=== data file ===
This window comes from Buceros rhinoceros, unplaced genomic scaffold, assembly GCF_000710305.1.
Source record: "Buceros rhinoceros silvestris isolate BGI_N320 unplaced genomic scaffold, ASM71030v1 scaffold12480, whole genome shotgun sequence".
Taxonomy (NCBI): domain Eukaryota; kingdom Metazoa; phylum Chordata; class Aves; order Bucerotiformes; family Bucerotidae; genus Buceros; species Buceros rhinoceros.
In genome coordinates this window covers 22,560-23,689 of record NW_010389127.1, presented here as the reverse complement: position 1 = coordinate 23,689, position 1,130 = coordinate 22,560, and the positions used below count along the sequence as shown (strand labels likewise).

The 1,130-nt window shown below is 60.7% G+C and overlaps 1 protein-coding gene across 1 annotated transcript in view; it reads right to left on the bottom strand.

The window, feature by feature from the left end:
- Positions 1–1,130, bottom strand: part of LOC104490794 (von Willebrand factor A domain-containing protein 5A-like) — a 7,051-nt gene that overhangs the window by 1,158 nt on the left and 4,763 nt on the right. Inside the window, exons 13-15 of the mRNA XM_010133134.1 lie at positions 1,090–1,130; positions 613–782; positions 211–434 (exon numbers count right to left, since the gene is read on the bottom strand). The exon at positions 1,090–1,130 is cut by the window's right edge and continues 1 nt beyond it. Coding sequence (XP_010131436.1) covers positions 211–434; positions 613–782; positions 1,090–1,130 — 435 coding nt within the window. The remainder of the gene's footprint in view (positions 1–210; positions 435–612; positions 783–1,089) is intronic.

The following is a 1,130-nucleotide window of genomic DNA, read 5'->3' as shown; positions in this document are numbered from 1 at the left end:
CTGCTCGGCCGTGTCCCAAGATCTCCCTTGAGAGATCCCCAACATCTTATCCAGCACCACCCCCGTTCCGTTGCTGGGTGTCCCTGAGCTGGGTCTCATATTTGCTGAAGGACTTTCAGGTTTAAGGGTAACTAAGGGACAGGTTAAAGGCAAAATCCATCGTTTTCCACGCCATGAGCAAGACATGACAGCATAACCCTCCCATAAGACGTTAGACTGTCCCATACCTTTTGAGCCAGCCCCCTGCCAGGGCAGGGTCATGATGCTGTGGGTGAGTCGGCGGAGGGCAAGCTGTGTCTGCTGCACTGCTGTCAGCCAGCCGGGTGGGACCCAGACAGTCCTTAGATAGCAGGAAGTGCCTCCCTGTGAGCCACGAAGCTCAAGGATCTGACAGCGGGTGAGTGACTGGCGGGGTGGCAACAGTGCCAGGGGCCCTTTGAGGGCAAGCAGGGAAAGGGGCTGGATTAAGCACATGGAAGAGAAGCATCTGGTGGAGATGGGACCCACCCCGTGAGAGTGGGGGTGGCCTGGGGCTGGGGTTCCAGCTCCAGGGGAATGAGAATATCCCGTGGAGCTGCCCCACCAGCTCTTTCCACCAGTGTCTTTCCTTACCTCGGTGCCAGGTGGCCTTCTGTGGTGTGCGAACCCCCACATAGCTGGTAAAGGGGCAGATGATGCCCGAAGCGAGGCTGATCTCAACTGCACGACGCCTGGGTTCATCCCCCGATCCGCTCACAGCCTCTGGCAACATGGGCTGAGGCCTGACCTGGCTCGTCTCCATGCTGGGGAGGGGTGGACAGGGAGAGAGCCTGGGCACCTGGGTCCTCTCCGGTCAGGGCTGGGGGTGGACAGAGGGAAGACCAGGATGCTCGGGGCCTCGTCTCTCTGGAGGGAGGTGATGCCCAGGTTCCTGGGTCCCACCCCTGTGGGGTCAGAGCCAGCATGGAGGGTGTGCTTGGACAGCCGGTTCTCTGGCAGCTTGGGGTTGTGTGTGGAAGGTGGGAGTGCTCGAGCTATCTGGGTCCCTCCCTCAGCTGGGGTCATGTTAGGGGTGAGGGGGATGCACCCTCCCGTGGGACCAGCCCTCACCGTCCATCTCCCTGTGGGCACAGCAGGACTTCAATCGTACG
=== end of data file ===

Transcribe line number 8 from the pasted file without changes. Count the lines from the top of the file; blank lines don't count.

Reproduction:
The following is a 1,130-nucleotide window of genomic DNA, read 5'->3' as shown; positions in this document are numbered from 1 at the left end: